In order to determine the evidence within the scope of the Motion, I must resolve whether to consider the two challenged affidavits submitted by the Corporate Defendants. And, I must determine whether to consider the Corporate Defendants' surreply. Therefore, I shall first address the Motion to Strike Affidavits, the Motion for Surreply, and the Motion to Strike Surreply.

         A. Motion to Strike Affidavits

         Plaintiffs have moved to strike two affidavits submitted as exhibits with the Corporate Defendants' opposition to the Motion. The affiants are two of the Corporate Defendants' former bartenders. ECF 100-40 (Affidavit of Kimberly Jones); ECF 100-41 (Affidavit of Tenia Stuckey). In the affidavits, Ms. Stuckey and Ms. Jones discuss the employment process and management structure of the clubs, disputing some elements of plaintiffs' declarations (e.g., that plaintiffs were fined or subject to pre-determined schedules). Id.

         Plaintiffs complain that the witnesses were not disclosed by defendants in response to plaintiffs' interrogatories. Therefore, they insist that the affidavits should not be considered on summary judgment, under Fed.R.Civ.P. 37(c)(1). ECF 106-1 at 1.

         Rule 37(c)(1) provides, in relevant part: “If a party fails to provide information or identify a witness as required by Rule 26(a) or (e), the party is not allowed to use that information or witness to supply evidence on a motion, at a hearing, or at a trial, unless the failure was substantially justified or is harmless.” District courts have broad discretion to decide harmlessness. Wilkins v. Montgomery, 751 F.3d 214, 222 (4th Cir. 2014). The basic purpose of Rule 37(c)(1) is to prevent surprise and prejudice to the opposing party. Southern States Rack and Fixture, Inc. v. Sherwin-Williams Co., 318 F.3d 592, 596 (4th Cir. 2003).

         It is undisputed that defendants did not name the affiants in their response to plaintiffs' interrogatories. Defendants were asked to supply the names of “each person . . . with knowledge regarding the facts and circumstances . . . referred to in the operative Complaint.” ECF 106-2 at 7. Defendants responded with one name: William Shepherd, the co-owner of Kings & Diamonds. Id.[3] Nowhere did defendants identify Ms. Jones or Ms. Stuckey.

         Jackson suggests that disclosure was unnecessary because (1) “Plaintiffs' attorney . . . did or should have discovered the identity of Jones and Stuckey . . . from his clients' recollection of the facts and persons surrounding the allegations of the complaint itself;” and (2) “Plaintiffs identified Kimberly Jones [] and Tenia Stuckey [] during their depositions.” ECF 110 at 3-4. The Corporate Defendants make the same arguments. ECF 111 at 3.

         As to the first argument, even if plaintiffs were aware of other witnesses, this does not excuse defendants from properly answering the interrogatory. See C. Wright & A. Miller, 8 Fed. Prac. & Proc. Civ. § 2014 (3d ed.) (discussing discovery obligations in matters already known to the requesting party). The second argument-that the affiants had already been identified by the plaintiffs themselves-strains credulity. Defendants cite the depositions of Scott and Braxton, in which they mention that they had dealt with a bartender named “Jamilla.” ECF 110-3 at 6-7, 20.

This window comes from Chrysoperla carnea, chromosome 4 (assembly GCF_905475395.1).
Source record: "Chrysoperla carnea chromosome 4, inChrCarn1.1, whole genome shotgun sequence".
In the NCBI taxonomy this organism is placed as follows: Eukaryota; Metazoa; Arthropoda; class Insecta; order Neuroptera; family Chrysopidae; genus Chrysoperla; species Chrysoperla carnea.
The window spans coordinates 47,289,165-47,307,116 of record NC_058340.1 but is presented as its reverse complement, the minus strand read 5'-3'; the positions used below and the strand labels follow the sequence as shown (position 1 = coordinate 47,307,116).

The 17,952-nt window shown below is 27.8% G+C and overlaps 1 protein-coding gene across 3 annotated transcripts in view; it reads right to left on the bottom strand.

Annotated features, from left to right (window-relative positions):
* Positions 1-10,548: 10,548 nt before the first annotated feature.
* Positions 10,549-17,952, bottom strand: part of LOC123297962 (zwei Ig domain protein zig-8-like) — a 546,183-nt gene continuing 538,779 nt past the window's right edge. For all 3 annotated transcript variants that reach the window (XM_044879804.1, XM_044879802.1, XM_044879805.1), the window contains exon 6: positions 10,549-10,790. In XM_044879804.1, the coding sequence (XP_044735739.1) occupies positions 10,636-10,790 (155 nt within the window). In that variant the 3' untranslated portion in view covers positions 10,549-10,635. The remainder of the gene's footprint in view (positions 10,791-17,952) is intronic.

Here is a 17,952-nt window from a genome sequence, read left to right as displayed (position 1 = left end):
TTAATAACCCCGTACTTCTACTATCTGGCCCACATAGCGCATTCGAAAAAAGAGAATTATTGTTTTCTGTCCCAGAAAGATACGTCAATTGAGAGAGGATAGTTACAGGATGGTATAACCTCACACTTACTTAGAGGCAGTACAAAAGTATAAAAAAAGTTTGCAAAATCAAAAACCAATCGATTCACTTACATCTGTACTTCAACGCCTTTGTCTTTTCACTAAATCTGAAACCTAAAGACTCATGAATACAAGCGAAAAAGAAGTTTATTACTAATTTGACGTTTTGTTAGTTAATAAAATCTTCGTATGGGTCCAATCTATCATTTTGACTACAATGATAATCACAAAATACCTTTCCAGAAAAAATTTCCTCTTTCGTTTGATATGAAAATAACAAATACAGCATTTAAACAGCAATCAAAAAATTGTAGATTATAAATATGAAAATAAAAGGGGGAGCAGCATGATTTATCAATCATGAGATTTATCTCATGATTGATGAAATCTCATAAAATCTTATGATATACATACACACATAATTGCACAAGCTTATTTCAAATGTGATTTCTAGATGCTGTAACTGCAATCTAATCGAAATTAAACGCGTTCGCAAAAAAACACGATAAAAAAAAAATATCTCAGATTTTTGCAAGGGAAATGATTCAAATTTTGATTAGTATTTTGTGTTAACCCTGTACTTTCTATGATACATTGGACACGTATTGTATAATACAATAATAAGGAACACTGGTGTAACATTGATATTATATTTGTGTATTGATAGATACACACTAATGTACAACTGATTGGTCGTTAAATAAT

Braxton was asked: “[D]oes Jamilla have a last name to the best of your knowledge?” She answered: “No.” ECF 110-3 at 20. According to defendants, “Jamilla” is a nickname for Tenia Stuckey. ECF 110 at 4. Defendants never explain why plaintiffs would have known that Jamilla is actually Tenia Stuckey.

         Defendants' argument that plaintiffs identified Kimberly Jones is equally unpersuasive. They cite to the deposition of plaintiff Gamble and claim she alluded to Jones. ECF 111 at 3. In that deposition, ECF 110-3 at 14, Gamble was asked if someone inspected her nails and hair. Gamble answered in the affirmative. Then, she was asked: “And who was that?” Gamble responded: “Uh, what was her name? Oh, geez. Oh, goodness. Big lips, full boobs. Oh, my goodness. I can't remember. She's a [sic] older lady. She stopped working because she got sick, bronchitis. Can't remember her name. But yeah, she was a bartender at King at [sic] Diamonds.” Id. This response does not reflect an awareness of the identity of Kimberly Jones.

         Defendants may not presume that plaintiffs know of defense witnesses, or how to contact them. It is clear that the fact witnesses were undisclosed during discovery.

         In Southern States, 318 F.3d at 597, the Fourth Circuit set out a five-factor test to determine if a failure to disclose was nonetheless justified or harmless, such that it could be considered. The factors are: “(1) the surprise to the party against whom the evidence would be offered; (2) the ability of that party to cure the surprise; (3) the extent to which allowing the evidence would disrupt the trial; (4) the importance of the evidence; and (5) the nondisclosing party's explanation for its failure to disclose the evidence.” Id. The burden of showing that nondisclosure was justified or harmless lies with the non-disclosing party. See Sprint Nextel Corp. v. Simple Cell Inc., 248 F.Supp.3d 663, 677 (D. Md. 2017) (citing Southern States, 318 F.3d at 596).